The 17th annual National Prayer Breakfast was characterised with a bit of political banter involving President Uhuru Kenyatta and his deputy William Ruto.
The stage was initiated by the guest speaker, Lord Michael Hastings from the United Kingdom requested for a prime minister for his nation following the impending resignation of Theresa May over the Brexit deadlock.
Hastings is the Global Head of Corporate Citizenship at KPMG International. He has also worked as BBC’s Head of Public Affairs and then the first Head of Corporate Responsibility. He is currently the second Chancellor of Regent’s University in London.
“I have two requests from my country back home. You might have noticed we have a little political turbulence at the moment and we are just wondering if you have a spare prime minister around you could give us,” Hastings joked before commencing his speech at the Safari Park Hotel.
Ruto was first to reply, mentioning that Kenya has a retired Prime Minister (Rt Hon Raila Odinga).
“Because you have been good to us, concerning your request for a Prime Minister; We have a retired one in Kenya and since the Constitution has abolished the position of Prime Minister in Kenya, he may not have it any time soon. We can send you his CV and maybe you can consider him,” the DP humorously told the guest speaker to laughter from those in attendance.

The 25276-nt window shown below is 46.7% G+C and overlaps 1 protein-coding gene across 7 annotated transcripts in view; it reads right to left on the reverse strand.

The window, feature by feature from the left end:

In reply to Ruto’s offer to Lord Hastings, Uhuru, on his part, offered to give him more people he can consider to propose to the Queen Elizabeth for the Prime Minister. He was also sure to note that giving away these people will give him peace for the remaining years of his presidential tenure.
“You have just been given an offer of one. I have a couple more I would like to donate to you. At least for the next three years, it will give me peace,” the President said jokingly.
Uhuru did not clarify who he wanted to offer to the UK but given the premature 2022 electioneering period, it could be interpreted to mean he is willing to donate members of Ruto’s Tanga Tanga team.
The DP also took the opportunity to defend his church donations as he narrated his humble background.
He said he was herding his father’s cattle when Mzee Jomo Kenyatta passed on in 1978, how his father bought him his first pair of shoes in 1981 and his rise to the top of the political latter that has now placed him on the same table with President Uhuru, Jomo’s son.
“We beg that you understand us, when on Sunday we go to church, raise our hands to Praise God, shed tears sometimes and give our donations. Some of us have more to thank God for than some of you,” he said.